Hughes ready to produce fast time at Racers GP
A year ago, Zharnel Hughes produced a personal best of 9.91 seconds to beat Noah Lyles of the United States and Racers clubmate Yohan Blake in the 100 metres at the Racers Grand Prix. With this year's Grand Prix set for June 8, Hughes plans to go speeding again. More broadly, the British sprinter has his mind on Doha and the 17th World Championships.
"Practice is going really good, really good, " he said at last Saturday's Jamaica Athletics Administrative Association (JAAA) All Comers Meet inside the National Stadium. "My next race is Racers Grand Prix, so hopefully, I can lay down something good at that meet."
His personal best and a 100-metre victory at the 2018 European Championships give the Anguilla native cause for optimism. "It's a long season, taking things in steady progress right now, so for me, it's just getting stronger and trying to execute each race as it comes along, and hopefully, everything goes according to plan when World Champs comes around,"he explained.
Those plans include a bid for the sprint double. "It's in my plans (to run the double), so hopefully, when the time gets nearer, hopefully nothing changes and I can stick towards it," the 2015 World Championships 200-metre finalist said.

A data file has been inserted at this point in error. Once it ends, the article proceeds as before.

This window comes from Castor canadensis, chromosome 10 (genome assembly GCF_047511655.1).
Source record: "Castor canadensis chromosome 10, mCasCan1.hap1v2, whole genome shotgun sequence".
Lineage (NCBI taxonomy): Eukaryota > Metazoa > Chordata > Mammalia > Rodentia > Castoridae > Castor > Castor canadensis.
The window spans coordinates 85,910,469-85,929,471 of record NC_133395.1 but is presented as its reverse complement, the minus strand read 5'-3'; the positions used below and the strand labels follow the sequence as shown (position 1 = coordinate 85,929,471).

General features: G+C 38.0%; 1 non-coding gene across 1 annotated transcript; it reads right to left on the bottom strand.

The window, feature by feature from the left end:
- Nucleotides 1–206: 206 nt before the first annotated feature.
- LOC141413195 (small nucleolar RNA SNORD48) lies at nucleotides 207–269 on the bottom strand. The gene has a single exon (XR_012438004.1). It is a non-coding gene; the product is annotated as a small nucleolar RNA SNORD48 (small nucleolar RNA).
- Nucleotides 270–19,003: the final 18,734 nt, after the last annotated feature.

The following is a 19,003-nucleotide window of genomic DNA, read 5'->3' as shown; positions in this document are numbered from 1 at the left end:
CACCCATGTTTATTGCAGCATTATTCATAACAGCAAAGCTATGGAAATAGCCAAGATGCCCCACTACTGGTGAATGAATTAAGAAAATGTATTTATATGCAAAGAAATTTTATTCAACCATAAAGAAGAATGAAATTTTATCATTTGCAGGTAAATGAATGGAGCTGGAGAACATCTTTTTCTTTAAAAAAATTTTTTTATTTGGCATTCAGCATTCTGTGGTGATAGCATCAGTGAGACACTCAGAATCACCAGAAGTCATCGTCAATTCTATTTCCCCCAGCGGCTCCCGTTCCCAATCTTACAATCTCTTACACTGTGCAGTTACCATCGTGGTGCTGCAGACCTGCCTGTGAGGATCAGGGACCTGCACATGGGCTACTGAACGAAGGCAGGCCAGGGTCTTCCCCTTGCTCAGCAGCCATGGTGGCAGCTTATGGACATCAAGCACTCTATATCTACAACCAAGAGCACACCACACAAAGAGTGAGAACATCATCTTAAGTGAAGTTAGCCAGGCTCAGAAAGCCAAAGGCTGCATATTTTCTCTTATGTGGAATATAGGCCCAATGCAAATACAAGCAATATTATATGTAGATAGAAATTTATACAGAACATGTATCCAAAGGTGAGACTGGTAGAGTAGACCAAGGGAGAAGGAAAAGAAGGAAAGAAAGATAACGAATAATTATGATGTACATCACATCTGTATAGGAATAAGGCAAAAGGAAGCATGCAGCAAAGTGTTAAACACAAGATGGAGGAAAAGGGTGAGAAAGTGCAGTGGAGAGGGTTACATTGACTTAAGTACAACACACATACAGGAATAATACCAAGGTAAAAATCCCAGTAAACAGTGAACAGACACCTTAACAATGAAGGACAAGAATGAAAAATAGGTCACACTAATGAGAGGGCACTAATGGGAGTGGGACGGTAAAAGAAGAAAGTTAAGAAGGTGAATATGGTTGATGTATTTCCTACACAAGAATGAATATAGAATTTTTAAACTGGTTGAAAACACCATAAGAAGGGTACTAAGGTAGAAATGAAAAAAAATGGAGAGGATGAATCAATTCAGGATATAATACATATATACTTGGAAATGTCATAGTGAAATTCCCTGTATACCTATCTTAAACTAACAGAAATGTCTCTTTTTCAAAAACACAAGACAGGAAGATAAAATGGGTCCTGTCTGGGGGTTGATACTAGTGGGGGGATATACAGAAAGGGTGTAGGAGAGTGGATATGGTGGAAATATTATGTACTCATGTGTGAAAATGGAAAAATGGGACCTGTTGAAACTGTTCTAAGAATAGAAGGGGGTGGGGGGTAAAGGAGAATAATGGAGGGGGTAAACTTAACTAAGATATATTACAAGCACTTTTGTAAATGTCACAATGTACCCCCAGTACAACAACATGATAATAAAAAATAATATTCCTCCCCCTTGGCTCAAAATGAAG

Lyles and 2017 World silver medallist Christian Coleman have already clocked 9.86 seconds, but Hughes stated: "I'm feeling really good about the 100."
"Last year was the first I ever took it seriously after Champs," he recalled of his 2014 ISSA/GraceKennedy Boys and Girls' Athletics Championships record run of 10.12 seconds for Kingston College, "so I mean, to come away and run 9.91 last season and still learning the event, I definitely think I have great potential of bettering myself."
An early-season run of 10.01 seconds made Hughes one of the favourites for the Commonwealth, Games gold medal, but he instead ran the 200 metres. "The decision was already made that I would run the 200, so that's how comes I did the 200 at Commonwealth, but the 100 was quite open, to be quite honest," he recalled.
"I didn't know it would have been like that," he said.
Running for England, he crossed the line first in the 200 but was disqualified for a lane violation.
Hughes, who has run 10.20 in the 100 this year, is high on Great Britain's chances in the 4x100. He's especially pleased that a long string of British baton disasters ended with a fast win at the 2017 World Championships.